She naps in a big green chair that goes all the way back and then, with the touch of a button, comes all the way forward—I mean all the way forward—to gently eject her from her seat. Say, for a meal. Though most often when mealtime rolls around she would, she says, rather take a nap.
Shortly before I left Michigan, something changed with my mom. She physically weakened, fell once or twice, maybe more, began having trouble walking even with her walker, which she has been using consistently for a year or more now. Now she has a wheelchair. And even though her memory has been a bit funny for the past two years, she retained the knowledge of past events, recognized people, could recall the grand stuff of where she was born, where she grew up, who we, her family all are, our specific traits, our childhood events, and the fact that my father, her husband of nearly 56 years, was gone, had died a few years back. But shortly before I left Michigan she began talking of my father as if he were still alive. My sisters experienced this, my mother asking about my dad—where is he? Is he lost?—and one night she even called one sister because she was worried that my dad was not yet home. (My mother does not use the phone anymore, reportedly an aide helped her to make this call.)
When I arrived and first saw my mom, she was coming down with a cold, had a cough and congestion. Understandably she was tired, wanted to sleep, wanted to nap. She did not talk about my dad, has not said anything to me about my dad since I have been here. She has not asked about my trip or about Michigan or much of anything—usually she is aware that I have made a trip from my home in Michigan to be here, to see her, and she asks about my life, asks about Michigan, all that. But not now. Now I am just here, no questions asked. I show up to visit once in a while with Josie, whom she likes. She says with those whiskers he looks like an old man.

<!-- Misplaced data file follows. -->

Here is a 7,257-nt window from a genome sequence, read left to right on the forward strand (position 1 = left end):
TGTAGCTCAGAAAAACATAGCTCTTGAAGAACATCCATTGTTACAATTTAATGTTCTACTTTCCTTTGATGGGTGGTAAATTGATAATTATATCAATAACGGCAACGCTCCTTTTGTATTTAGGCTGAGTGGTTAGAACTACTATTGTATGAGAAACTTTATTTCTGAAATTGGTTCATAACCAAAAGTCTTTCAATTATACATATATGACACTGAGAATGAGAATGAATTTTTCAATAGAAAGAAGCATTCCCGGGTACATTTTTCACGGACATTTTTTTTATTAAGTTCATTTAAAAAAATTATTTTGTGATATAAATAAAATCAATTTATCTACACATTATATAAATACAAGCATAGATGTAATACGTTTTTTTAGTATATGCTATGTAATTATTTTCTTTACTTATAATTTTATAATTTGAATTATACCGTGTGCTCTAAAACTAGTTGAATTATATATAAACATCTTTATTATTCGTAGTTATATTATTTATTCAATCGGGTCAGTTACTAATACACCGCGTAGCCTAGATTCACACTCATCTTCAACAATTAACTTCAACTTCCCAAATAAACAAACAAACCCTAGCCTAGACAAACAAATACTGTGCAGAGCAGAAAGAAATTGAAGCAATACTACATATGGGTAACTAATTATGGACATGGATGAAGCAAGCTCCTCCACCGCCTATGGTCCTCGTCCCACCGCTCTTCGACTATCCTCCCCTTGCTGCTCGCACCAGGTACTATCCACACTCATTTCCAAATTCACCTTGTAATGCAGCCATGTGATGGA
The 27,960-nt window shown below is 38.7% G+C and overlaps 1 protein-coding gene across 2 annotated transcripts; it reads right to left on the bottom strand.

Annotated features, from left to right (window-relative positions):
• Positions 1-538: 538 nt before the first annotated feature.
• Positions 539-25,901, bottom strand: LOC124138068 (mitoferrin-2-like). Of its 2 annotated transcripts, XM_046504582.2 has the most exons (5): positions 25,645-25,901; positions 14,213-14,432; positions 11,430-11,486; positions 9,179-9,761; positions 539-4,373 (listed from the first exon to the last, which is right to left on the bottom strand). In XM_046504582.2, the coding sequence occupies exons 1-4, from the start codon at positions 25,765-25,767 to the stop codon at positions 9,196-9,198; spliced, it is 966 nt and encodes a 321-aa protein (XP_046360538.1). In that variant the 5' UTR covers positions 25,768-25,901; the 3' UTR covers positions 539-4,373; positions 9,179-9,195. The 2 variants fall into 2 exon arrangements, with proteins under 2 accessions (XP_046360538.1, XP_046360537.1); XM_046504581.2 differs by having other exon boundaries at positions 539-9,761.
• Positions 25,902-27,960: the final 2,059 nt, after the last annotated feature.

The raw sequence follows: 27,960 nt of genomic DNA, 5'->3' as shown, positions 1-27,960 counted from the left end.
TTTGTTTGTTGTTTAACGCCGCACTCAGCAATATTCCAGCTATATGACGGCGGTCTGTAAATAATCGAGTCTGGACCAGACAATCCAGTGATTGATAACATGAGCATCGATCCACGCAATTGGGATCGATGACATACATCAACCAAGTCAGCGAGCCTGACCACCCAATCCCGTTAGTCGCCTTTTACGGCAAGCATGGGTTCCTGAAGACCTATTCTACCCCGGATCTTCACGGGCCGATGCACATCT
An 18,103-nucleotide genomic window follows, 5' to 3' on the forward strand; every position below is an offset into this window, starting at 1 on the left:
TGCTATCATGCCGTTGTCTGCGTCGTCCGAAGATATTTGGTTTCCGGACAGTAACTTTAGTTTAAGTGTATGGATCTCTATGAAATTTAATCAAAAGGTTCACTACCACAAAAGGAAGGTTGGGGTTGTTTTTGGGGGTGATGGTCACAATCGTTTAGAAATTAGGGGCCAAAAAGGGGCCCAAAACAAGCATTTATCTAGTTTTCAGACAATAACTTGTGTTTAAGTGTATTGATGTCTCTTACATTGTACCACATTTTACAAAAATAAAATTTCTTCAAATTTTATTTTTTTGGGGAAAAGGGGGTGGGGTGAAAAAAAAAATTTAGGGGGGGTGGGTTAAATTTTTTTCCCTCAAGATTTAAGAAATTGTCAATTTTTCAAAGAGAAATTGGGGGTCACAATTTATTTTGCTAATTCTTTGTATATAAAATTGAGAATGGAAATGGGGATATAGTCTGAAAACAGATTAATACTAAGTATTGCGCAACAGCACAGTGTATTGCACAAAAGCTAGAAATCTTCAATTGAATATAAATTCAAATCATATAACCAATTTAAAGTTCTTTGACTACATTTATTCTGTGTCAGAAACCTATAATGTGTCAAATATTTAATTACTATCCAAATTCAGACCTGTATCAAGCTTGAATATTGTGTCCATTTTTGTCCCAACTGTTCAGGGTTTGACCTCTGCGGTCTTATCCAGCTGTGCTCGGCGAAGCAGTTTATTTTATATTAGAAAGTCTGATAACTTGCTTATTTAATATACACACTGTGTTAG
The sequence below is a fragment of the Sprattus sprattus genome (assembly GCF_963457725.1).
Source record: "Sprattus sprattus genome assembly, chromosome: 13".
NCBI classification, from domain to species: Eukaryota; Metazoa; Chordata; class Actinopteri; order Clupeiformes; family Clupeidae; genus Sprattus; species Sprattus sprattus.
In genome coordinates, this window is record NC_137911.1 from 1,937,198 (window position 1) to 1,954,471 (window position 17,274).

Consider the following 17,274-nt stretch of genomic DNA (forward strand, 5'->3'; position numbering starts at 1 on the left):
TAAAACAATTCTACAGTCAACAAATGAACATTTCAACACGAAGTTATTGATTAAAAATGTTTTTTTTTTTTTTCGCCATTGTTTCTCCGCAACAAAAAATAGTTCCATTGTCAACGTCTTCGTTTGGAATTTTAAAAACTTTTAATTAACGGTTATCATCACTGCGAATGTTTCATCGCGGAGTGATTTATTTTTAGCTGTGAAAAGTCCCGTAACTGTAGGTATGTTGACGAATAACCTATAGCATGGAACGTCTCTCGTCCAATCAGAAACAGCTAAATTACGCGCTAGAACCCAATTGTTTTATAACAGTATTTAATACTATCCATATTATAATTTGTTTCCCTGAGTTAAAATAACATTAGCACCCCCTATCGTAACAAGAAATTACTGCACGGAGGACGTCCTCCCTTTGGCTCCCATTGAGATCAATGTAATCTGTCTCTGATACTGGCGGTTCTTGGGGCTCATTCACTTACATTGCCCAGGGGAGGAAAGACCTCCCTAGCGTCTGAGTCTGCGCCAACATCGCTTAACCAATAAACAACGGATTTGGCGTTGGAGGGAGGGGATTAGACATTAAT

One day I showed up during a tai chai class being held in the living room, the common area. It was sit-down tai chai, and some were following the leader, some were trying to follow the leader, some were not paying any attention. My mom wavered somewhere between the latter two groups. Years ago she suffered a shoulder injury which never fully healed, and I imagine these arm movements, however slow and gentle, were a bit of a trial for her. Anyway, once we arrived, she found Josie much more interesting. I knelt by her wheelchair and tried to participate in the tai chai, rather unsuccessfully. Josie was staring and growling at a man across the room who was staring at and talking to him, wanting to be friends, I think maybe he thought they already were friends. Josie took offense. The tai chai leader was very understanding, made light of this disruption. Eventually the situation resolved. The tai chai session ended. My mom was ready for a nap.
Last night, my mom fell and broke her hip. At the emergency room, after x-rays and such, we settled in a hallway waiting for a room. It took three or four hours. My mom claimed to be comfortable tucked in her bed. Jill, my sister-in-law, brought my sister Jennifer coffee and me tea. Jennifer scrounged up a crossword puzzle. Someone had filled in the word “cow” in answer to 4 Across, “Grazing ground.” Eventually over “cow” I wrote “lea” and when I said the word my mom corrected my pronunciation. A bit later she confirmed that “bedim” is indeed a word. By midnight we had gone about as far as we could with the puzzle, and my mom had a room.
This afternoon I sit with my mom and she says, “Dissipated.”
“What?” I ask.
“Dissipated,” she says.
“What's that?” I ask.
“How I feel,” she says.